HISTORY OF TOWER CLOCK MAKERS
In the Marche region, from the early 1600s to the mid 1900s, a “dynasty” of tower watchmakers stood out, operating first in Sant’Angelo in Vado (PU) and then in Montecarotto (AN) .
FROM SANT’ANGELO IN VADO TO MONTECAROTTO
Among the most important clocks built at the beginning of the 19th century by the masters of Sant’Angelo in Vado, we recall some of the most important ones built by Antonio Podrini: the clock of the Government Palace of Ancona, in Piazza del Plebiscito, the clock of the Urbino Cathedral, the Tolentino clock.
In 1826 Antonio Podrini died while he was building the clock in Cingoli (MC). The business passed into the hands of his shop heirs: his son Eustachio Podrini and his partner Pietro Mei from Montecarotto. Pietro Mei, of humble origins, probably demonstrating a precocious talent, had been sent to learn the job in Sant’Angelo in Vado, probably thanks to acquaintances within the agrarian or religious bourgeoisie; over time he had gained Podrini’s trust, eventually becoming his partner. In fact, Pietro Mei would become the Marche watchmaker par excellence of the 1800s. He established his workshop in Montecarotto and continued the activities of his master.
Unlike Podrini, Mei invariably signed the mechanisms on the escape wheel by engraving his name, the village of origin, the year of construction and the work number. His workshop became so renowned that, towards the middle of the 19th century, a 23-year-old blacksmith from San Marcello, Antonio Galli, moved to Montecarotto to specialize in the construction of “time machines”, becoming in turn Mei’s partner and prosecutor of the activity upon his death. The same story repeats itself around 1890 when a young Senigallian, Edoardo Marconi, moves to Montecarotto to attend “the University of horology”, that is the workshop of Pietro Mei and Antonio Galli, whose activity he would continue always declaring, in his advertising postcards, to be his “heir and successor“. Marconi worked in the construction of tower and house clocks, but also in the maintenance of the mechanisms of his predecessors, until the advent of electricity which would completely transform the watchmaking sector.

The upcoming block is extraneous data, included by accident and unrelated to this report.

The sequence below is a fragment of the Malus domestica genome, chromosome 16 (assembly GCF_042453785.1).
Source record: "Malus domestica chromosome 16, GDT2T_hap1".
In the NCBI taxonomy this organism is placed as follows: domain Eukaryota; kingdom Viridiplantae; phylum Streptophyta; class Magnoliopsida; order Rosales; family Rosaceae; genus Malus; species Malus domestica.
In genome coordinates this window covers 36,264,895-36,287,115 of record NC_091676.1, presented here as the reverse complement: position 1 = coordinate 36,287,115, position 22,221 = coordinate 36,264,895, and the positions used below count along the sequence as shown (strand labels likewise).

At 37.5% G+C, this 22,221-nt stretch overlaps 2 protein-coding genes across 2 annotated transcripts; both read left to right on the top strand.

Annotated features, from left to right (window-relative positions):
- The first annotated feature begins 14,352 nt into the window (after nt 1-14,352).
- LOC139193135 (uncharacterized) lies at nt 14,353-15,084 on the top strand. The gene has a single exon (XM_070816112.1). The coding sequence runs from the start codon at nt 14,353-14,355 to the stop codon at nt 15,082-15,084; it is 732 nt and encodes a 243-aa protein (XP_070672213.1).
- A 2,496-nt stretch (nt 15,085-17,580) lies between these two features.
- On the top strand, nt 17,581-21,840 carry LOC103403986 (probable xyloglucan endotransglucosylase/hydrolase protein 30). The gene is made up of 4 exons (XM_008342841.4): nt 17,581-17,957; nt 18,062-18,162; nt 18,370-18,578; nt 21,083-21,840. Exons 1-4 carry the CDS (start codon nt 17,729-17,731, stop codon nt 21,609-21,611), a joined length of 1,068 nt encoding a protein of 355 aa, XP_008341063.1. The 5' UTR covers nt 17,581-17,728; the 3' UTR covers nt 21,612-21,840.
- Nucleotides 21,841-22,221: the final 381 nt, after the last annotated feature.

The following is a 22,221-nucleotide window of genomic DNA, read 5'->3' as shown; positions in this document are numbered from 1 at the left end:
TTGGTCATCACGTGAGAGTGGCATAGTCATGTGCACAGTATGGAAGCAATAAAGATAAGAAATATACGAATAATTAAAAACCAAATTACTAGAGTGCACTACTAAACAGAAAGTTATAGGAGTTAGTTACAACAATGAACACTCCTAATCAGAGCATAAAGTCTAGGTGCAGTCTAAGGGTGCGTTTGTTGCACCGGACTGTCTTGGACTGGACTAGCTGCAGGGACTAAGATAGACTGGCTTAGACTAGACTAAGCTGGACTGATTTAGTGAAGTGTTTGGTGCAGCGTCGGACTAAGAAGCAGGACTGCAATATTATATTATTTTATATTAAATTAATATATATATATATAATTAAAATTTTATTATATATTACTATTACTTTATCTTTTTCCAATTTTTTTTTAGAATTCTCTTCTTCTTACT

MEI ESCAPE: THE REVOLUTIONARY MECHANISM
Pietro Mei in particular is remembered because he revolutionized the construction technique of watch mechanisms, trying to reconcile the need for simplification, reduction of spaces and production times to guarantee what he promised to clients, that is, “politeness and elegance“. His model would last for a long time and would also be adopted by his successors with few modifications. Mainly, he managed to make hour and quarter sounds with a single mechanism (“train”), through a mechanical exchanger of his own invention, he reduced the number of gears for activating the ringtones and invented a type of escapement at rest by means of a cylinder wheel which due to its uniqueness is called the “Mei escape”. In the Marconi period, however, technology changed, and the construction of components was left to industry, so the watchmaker mainly assembled and no longer applied to the construction of components by casting and forging. Marconi dedicated himself to the maintenance of the mechanisms of his predecessors, as part of his business.
FUNCTIONAL WATCHES TO VISIT
The activity of the Montecarotto watchmakers for about a century led them to build watches for the various municipalities of the Marche region, sometimes also in Abruzzo and perhaps in Romagna and Umbria. Pietro Mei, when still a collaborator of Antonio Podrini, had gone as far as Rome to install a mechanism in an important Roman building.
The main Mei mechanism still existing and functioning in its original specifications (manual daily recharge) is located in the civic tower of Montecarotto. It is a clock manufactured by Pietro Mei in 1849, “work no. 22″. It was dismantled and cleaned in 2014, as part of the restoration project of the civic tower; it can be visited by appointment or on occasions when the tower is open to the public during some events.
Some still functioning mechanisms by Marconi can be found in Chiaravalle (AN) in the library building and in Ripatransone (AP) at the former episcopio,which is now one of the headquarters of the Sistine Museum, while those of Galli can be seen in the Cathedral of Fermo and in the civic tower of Recanati in Piazza Leopardi. Many others however are present in the different municipalities of the Marches, but not functioning or not accessible to the public.
The book is available at the Municipality of Montecarotto